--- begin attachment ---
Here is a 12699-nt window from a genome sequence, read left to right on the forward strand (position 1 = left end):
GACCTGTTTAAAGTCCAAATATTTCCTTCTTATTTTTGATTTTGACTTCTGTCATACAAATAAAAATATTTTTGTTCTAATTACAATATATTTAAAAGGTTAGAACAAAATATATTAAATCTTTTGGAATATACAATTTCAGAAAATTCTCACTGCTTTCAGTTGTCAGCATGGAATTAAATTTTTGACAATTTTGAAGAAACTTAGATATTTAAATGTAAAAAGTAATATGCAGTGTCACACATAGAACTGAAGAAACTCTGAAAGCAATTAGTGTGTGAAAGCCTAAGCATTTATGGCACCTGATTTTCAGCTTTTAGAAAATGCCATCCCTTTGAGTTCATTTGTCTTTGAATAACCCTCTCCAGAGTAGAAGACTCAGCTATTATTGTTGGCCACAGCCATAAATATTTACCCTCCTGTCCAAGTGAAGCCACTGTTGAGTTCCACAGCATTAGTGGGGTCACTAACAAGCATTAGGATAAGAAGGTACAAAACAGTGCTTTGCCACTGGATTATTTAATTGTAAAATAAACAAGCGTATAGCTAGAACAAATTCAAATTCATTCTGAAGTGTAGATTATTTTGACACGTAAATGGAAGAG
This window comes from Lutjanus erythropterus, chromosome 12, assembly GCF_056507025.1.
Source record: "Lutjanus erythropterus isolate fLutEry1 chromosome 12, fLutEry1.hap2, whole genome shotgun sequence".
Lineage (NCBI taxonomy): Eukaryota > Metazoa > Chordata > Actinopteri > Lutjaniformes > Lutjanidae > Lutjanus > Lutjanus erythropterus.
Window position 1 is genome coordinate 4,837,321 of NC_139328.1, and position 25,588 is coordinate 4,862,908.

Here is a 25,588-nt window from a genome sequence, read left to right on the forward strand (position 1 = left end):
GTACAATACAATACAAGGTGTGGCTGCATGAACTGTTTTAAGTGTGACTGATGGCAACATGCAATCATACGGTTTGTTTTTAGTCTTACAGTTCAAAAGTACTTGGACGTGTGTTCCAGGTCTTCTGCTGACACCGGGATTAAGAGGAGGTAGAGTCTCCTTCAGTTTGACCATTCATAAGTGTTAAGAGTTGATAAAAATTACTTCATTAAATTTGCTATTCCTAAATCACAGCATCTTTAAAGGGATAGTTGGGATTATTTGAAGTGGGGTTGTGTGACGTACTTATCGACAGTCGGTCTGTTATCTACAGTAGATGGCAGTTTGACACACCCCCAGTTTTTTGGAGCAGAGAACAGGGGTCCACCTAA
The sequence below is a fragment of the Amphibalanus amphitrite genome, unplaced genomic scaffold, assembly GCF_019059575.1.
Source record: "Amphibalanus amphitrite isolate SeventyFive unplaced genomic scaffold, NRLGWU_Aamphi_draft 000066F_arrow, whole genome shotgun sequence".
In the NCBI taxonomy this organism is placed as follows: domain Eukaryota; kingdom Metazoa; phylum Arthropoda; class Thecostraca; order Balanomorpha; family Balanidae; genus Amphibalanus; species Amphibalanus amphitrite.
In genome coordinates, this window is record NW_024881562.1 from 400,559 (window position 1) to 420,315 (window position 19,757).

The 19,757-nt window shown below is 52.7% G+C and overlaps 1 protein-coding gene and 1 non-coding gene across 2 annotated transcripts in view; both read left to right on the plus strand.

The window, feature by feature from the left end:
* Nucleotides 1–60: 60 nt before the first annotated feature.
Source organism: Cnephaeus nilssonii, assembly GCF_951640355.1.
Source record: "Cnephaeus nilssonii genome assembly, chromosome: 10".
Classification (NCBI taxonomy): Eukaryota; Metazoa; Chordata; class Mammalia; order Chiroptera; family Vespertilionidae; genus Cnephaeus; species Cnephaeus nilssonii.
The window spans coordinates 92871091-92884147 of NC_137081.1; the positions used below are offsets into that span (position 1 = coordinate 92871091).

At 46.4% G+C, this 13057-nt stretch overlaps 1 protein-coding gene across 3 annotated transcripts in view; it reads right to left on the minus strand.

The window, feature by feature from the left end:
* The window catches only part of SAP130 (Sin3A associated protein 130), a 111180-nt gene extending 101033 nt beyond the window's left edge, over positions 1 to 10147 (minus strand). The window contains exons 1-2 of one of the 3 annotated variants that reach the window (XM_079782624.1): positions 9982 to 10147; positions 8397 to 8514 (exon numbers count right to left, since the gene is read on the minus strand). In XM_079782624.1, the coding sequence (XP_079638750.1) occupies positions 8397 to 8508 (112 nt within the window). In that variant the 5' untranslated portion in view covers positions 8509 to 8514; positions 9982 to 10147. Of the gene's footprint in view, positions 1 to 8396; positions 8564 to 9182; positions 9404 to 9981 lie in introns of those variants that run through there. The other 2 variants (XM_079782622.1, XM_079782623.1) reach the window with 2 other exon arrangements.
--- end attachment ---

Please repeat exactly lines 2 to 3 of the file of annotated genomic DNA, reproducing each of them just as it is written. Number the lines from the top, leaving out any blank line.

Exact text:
GACCTGTTTAAAGTCCAAATATTTCCTTCTTATTTTTGATTTTGACTTCTGTCATACAAATAAAAATATTTTTGTTCTAATTACAATATATTTAAAAGGTTAGAACAAAATATATTAAATCTTTTGGAATATACAATTTCAGAAAATTCTCACTGCTTTCAGTTGTCAGCATGGAATTAAATTTTTGACAATTTTGAAGAAACTTAGATATTTAAATGTAAAAAGTAATATGCAGTGTCACACATAGAACTGAAGAAACTCTGAAAGCAATTAGTGTGTGAAAGCCTAAGCATTTATGGCACCTGATTTTCAGCTTTTAGAAAATGCCATCCCTTTGAGTTCATTTGTCTTTGAATAACCCTCTCCAGAGTAGAAGACTCAGCTATTATTGTTGGCCACAGCCATAAATATTTACCCTCCTGTCCAAGTGAAGCCACTGTTGAGTTCCACAGCATTAGTGGGGTCACTAACAAGCATTAGGATAAGAAGGTACAAAACAGTGCTTTGCCACTGGATTATTTAATTGTAAAATAAACAAGCGTATAGCTAGAACAAATTCAAATTCATTCTGAAGTGTAGATTATTTTGACACGTAAATGGAAGAG
This window comes from Lutjanus erythropterus, chromosome 12, assembly GCF_056507025.1.